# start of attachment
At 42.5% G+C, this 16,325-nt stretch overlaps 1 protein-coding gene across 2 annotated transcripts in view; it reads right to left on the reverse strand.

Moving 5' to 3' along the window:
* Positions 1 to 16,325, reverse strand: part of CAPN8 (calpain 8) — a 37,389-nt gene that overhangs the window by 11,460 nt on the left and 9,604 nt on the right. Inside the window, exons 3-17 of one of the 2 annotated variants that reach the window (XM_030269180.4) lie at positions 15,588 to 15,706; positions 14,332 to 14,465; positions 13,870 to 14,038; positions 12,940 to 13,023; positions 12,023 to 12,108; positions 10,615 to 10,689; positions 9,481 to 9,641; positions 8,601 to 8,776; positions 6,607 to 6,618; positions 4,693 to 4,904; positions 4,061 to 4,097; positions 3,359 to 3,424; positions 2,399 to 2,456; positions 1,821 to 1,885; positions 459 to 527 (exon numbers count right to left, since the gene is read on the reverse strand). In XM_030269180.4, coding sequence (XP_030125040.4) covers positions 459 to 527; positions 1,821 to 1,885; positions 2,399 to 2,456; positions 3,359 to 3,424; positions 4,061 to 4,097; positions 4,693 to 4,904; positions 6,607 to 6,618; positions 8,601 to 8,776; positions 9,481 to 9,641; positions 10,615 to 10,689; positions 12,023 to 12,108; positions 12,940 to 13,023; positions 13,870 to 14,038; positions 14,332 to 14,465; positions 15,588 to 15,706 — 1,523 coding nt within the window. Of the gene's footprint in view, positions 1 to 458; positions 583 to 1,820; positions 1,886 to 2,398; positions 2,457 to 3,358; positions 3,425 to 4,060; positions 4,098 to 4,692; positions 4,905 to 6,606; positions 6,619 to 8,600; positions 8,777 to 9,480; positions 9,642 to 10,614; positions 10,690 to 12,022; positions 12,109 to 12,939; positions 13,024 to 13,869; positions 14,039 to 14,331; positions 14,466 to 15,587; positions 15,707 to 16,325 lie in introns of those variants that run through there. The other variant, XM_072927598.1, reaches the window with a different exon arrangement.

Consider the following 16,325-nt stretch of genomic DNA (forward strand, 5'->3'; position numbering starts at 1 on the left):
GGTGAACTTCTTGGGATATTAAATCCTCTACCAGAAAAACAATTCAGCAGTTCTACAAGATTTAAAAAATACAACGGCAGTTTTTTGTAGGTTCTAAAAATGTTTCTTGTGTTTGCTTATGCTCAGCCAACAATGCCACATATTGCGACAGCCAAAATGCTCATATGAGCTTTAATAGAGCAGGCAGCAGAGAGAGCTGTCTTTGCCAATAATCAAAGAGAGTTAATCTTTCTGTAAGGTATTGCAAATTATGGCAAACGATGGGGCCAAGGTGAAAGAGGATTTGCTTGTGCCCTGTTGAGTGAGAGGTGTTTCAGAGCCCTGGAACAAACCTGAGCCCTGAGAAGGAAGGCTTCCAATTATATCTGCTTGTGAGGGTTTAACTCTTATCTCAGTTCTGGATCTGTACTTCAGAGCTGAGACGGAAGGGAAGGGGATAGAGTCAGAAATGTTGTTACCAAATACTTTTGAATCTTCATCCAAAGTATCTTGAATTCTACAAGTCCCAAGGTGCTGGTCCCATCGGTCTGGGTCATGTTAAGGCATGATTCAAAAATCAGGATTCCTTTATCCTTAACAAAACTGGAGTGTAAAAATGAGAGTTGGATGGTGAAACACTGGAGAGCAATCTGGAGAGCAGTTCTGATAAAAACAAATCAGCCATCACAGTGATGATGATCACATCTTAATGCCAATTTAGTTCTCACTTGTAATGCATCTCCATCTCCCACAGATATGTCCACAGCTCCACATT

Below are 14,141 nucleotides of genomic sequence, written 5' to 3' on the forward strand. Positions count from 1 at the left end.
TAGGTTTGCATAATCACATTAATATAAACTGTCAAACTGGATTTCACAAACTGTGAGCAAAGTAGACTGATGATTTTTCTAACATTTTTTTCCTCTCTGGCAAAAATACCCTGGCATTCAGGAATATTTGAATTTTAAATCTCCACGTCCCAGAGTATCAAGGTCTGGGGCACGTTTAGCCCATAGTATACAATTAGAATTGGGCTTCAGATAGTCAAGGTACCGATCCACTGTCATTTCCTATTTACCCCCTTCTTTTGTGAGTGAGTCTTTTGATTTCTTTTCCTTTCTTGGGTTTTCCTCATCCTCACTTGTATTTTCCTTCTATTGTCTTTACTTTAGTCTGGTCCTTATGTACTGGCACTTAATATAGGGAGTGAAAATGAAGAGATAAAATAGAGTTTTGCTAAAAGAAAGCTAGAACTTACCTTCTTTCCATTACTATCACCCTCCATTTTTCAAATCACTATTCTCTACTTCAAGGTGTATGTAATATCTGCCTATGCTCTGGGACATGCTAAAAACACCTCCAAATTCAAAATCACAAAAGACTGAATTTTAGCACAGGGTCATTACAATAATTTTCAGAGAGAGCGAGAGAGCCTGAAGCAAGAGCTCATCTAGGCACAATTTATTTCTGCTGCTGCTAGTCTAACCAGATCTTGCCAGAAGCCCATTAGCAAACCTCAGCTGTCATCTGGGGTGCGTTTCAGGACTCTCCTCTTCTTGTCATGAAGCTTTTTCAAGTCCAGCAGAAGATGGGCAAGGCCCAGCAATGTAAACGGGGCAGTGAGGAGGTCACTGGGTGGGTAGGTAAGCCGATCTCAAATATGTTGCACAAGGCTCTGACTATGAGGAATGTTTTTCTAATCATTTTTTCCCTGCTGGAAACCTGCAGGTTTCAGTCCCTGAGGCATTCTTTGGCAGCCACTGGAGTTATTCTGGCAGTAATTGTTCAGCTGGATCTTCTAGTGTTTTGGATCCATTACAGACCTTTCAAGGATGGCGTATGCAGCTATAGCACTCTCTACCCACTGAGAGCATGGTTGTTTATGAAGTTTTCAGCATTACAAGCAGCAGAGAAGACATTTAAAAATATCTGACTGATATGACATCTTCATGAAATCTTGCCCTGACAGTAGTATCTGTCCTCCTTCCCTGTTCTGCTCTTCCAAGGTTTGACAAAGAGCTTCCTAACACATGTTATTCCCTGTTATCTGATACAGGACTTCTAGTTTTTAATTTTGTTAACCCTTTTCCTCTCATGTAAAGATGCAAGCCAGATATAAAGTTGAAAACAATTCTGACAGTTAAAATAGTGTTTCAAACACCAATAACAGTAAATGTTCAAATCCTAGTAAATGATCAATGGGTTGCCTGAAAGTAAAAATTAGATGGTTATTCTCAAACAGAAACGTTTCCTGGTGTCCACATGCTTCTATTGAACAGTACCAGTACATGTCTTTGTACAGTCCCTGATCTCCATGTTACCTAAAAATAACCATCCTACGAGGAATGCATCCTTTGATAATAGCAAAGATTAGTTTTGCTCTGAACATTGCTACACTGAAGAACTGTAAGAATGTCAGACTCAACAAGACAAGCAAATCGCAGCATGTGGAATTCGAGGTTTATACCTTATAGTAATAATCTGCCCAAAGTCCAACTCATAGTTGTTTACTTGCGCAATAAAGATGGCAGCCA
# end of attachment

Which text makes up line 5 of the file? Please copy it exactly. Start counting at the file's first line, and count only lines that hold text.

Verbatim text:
GGTGAACTTCTTGGGATATTAAATCCTCTACCAGAAAAACAATTCAGCAGTTCTACAAGATTTAAAAAATACAACGGCAGTTTTTTGTAGGTTCTAAAAATGTTTCTTGTGTTTGCTTATGCTCAGCCAACAATGCCACATATTGCGACAGCCAAAATGCTCATATGAGCTTTAATAGAGCAGGCAGCAGAGAGAGCTGTCTTTGCCAATAATCAAAGAGAGTTAATCTTTCTGTAAGGTATTGCAAATTATGGCAAACGATGGGGCCAAGGTGAAAGAGGATTTGCTTGTGCCCTGTTGAGTGAGAGGTGTTTCAGAGCCCTGGAACAAACCTGAGCCCTGAGAAGGAAGGCTTCCAATTATATCTGCTTGTGAGGGTTTAACTCTTATCTCAGTTCTGGATCTGTACTTCAGAGCTGAGACGGAAGGGAAGGGGATAGAGTCAGAAATGTTGTTACCAAATACTTTTGAATCTTCATCCAAAGTATCTTGAATTCTACAAGTCCCAAGGTGCTGGTCCCATCGGTCTGGGTCATGTTAAGGCATGATTCAAAAATCAGGATTCCTTTATCCTTAACAAAACTGGAGTGTAAAAATGAGAGTTGGATGGTGAAACACTGGAGAGCAATCTGGAGAGCAGTTCTGATAAAAACAAATCAGCCATCACAGTGATGATGATCACATCTTAATGCCAATTTAGTTCTCACTTGTAATGCATCTCCATCTCCCACAGATATGTCCACAGCTCCACATT